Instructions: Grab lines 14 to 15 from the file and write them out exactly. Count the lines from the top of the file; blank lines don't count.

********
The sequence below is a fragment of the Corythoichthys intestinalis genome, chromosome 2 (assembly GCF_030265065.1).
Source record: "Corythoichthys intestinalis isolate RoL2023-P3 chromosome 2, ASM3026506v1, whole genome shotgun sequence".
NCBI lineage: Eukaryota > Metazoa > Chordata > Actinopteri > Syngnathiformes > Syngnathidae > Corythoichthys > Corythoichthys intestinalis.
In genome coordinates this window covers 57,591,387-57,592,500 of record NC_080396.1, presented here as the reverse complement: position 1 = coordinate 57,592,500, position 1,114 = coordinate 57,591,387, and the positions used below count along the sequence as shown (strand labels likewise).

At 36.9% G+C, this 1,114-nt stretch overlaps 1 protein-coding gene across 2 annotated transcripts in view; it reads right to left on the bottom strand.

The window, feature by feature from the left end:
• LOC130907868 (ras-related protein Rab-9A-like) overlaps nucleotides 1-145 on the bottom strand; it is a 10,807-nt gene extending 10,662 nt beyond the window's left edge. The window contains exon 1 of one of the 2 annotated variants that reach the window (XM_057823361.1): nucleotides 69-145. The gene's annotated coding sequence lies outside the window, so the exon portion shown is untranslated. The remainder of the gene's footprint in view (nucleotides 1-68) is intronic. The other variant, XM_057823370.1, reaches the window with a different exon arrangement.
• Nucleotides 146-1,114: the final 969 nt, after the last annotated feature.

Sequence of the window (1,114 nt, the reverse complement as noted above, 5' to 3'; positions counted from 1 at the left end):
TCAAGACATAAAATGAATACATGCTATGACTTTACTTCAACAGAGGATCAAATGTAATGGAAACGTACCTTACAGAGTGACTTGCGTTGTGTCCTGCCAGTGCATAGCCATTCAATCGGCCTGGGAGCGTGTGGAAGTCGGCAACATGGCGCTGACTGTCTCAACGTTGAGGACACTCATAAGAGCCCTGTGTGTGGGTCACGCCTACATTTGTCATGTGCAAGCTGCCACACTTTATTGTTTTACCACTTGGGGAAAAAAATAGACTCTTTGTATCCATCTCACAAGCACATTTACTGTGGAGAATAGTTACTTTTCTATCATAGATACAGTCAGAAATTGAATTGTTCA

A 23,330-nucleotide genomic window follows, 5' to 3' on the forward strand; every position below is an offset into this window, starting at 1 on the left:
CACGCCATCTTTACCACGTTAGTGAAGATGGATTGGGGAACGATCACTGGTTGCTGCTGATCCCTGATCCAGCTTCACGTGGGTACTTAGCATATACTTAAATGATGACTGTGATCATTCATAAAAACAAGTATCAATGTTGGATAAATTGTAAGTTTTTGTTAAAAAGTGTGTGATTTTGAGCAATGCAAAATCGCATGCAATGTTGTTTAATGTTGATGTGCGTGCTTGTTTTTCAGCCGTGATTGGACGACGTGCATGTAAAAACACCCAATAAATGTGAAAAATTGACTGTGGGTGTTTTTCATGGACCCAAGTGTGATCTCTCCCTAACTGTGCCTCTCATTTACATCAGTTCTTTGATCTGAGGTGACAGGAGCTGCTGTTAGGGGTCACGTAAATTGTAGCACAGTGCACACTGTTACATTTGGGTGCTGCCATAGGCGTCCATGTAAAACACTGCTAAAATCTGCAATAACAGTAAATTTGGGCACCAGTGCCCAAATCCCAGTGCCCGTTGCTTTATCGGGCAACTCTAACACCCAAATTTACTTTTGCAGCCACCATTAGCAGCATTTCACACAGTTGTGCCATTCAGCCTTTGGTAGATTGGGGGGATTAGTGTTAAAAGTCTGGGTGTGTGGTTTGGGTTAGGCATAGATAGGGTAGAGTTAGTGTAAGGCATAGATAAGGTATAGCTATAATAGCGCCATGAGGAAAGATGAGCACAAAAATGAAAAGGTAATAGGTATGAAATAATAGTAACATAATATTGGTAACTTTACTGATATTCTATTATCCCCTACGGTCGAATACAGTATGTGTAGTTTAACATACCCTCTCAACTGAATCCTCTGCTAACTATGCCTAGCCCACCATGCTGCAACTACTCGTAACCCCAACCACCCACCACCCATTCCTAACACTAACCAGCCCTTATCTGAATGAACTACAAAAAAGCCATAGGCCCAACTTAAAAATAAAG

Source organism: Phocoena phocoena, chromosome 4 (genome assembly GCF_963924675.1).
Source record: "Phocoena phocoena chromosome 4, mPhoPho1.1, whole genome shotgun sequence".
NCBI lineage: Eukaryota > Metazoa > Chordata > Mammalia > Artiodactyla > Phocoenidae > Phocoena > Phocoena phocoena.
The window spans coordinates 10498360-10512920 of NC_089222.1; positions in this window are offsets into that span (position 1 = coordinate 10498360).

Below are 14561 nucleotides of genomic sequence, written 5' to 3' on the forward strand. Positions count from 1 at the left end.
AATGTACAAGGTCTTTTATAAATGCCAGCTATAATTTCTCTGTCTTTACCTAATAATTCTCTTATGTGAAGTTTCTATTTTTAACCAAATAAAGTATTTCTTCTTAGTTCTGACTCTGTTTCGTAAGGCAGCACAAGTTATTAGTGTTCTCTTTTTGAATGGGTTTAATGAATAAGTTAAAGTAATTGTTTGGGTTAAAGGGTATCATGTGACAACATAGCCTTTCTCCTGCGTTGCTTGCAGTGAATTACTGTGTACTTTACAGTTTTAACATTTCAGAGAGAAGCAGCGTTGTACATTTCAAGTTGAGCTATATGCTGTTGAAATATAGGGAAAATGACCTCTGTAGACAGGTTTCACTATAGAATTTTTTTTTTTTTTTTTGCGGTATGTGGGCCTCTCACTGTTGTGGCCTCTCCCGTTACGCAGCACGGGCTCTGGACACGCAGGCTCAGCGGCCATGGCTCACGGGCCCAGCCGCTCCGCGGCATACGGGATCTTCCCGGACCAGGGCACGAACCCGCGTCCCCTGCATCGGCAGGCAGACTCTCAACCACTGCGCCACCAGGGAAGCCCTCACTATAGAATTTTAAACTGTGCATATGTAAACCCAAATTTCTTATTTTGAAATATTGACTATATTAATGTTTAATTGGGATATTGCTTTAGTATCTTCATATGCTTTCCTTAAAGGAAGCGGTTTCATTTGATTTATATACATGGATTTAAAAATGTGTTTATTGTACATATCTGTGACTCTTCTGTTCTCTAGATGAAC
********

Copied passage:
Source record: "Phocoena phocoena chromosome 4, mPhoPho1.1, whole genome shotgun sequence".
NCBI lineage: Eukaryota > Metazoa > Chordata > Mammalia > Artiodactyla > Phocoenidae > Phocoena > Phocoena phocoena.